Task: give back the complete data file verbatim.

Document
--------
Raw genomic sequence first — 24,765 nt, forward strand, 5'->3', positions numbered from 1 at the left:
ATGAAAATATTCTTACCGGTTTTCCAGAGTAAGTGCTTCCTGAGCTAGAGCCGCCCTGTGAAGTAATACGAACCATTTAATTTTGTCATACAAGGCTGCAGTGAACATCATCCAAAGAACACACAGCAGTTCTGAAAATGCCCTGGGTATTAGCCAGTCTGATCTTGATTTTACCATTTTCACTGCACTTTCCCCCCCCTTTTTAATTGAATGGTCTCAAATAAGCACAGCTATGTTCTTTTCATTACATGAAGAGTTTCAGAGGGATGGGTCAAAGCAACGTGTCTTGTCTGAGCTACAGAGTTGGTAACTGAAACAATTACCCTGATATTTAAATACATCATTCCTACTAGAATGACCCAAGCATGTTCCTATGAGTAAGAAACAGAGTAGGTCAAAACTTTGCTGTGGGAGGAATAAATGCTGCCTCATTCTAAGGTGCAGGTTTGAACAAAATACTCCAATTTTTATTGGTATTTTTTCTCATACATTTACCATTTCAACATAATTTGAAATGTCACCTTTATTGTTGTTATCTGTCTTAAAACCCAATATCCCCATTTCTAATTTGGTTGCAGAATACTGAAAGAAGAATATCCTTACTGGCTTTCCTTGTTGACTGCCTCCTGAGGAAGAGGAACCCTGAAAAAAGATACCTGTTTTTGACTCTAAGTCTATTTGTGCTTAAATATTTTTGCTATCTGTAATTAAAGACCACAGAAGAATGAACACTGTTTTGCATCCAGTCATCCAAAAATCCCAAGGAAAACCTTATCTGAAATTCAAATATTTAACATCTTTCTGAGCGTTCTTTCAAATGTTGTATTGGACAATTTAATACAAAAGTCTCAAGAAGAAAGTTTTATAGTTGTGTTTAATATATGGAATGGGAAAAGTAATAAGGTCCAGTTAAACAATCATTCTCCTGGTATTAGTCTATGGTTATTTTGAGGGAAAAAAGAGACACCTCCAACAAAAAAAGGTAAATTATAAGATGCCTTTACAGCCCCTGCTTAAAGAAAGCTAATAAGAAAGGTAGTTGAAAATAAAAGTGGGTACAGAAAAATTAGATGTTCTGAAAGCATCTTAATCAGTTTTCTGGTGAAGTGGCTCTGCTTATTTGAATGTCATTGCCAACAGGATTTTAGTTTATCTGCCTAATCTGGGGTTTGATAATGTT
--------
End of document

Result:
Raw genomic sequence first — 24,765 nt, forward strand, 5'->3', positions numbered from 1 at the left:
ATGAAAATATTCTTACCGGTTTTCCAGAGTAAGTGCTTCCTGAGCTAGAGCCGCCCTGTGAAGTAATACGAACCATTTAATTTTGTCATACAAGGCTGCAGTGAACATCATCCAAAGAACACACAGCAGTTCTGAAAATGCCCTGGGTATTAGCCAGTCTGATCTTGATTTTACCATTTTCACTGCACTTTCCCCCCCCTTTTTAATTGAATGGTCTCAAATAAGCACAGCTATGTTCTTTTCATTACATGAAGAGTTTCAGAGGGATGGGTCAAAGCAACGTGTCTTGTCTGAGCTACAGAGTTGGTAACTGAAACAATTACCCTGATATTTAAATACATCATTCCTACTAGAATGACCCAAGCATGTTCCTATGAGTAAGAAACAGAGTAGGTCAAAACTTTGCTGTGGGAGGAATAAATGCTGCCTCATTCTAAGGTGCAGGTTTGAACAAAATACTCCAATTTTTATTGGTATTTTTTCTCATACATTTACCATTTCAACATAATTTGAAATGTCACCTTTATTGTTGTTATCTGTCTTAAAACCCAATATCCCCATTTCTAATTTGGTTGCAGAATACTGAAAGAAGAATATCCTTACTGGCTTTCCTTGTTGACTGCCTCCTGAGGAAGAGGAACCCTGAAAAAAGATACCTGTTTTTGACTCTAAGTCTATTTGTGCTTAAATATTTTTGCTATCTGTAATTAAAGACCACAGAAGAATGAACACTGTTTTGCATCCAGTCATCCAAAAATCCCAAGGAAAACCTTATCTGAAATTCAAATATTTAACATCTTTCTGAGCGTTCTTTCAAATGTTGTATTGGACAATTTAATACAAAAGTCTCAAGAAGAAAGTTTTATAGTTGTGTTTAATATATGGAATGGGAAAAGTAATAAGGTCCAGTTAAACAATCATTCTCCTGGTATTAGTCTATGGTTATTTTGAGGGAAAAAAGAGACACCTCCAACAAAAAAAGGTAAATTATAAGATGCCTTTACAGCCCCTGCTTAAAGAAAGCTAATAAGAAAGGTAGTTGAAAATAAAAGTGGGTACAGAAAAATTAGATGTTCTGAAAGCATCTTAATCAGTTTTCTGGTGAAGTGGCTCTGCTTATTTGAATGTCATTGCCAACAGGATTTTAGTTTATCTGCCTAATCTGGGGTTTGATAATGTT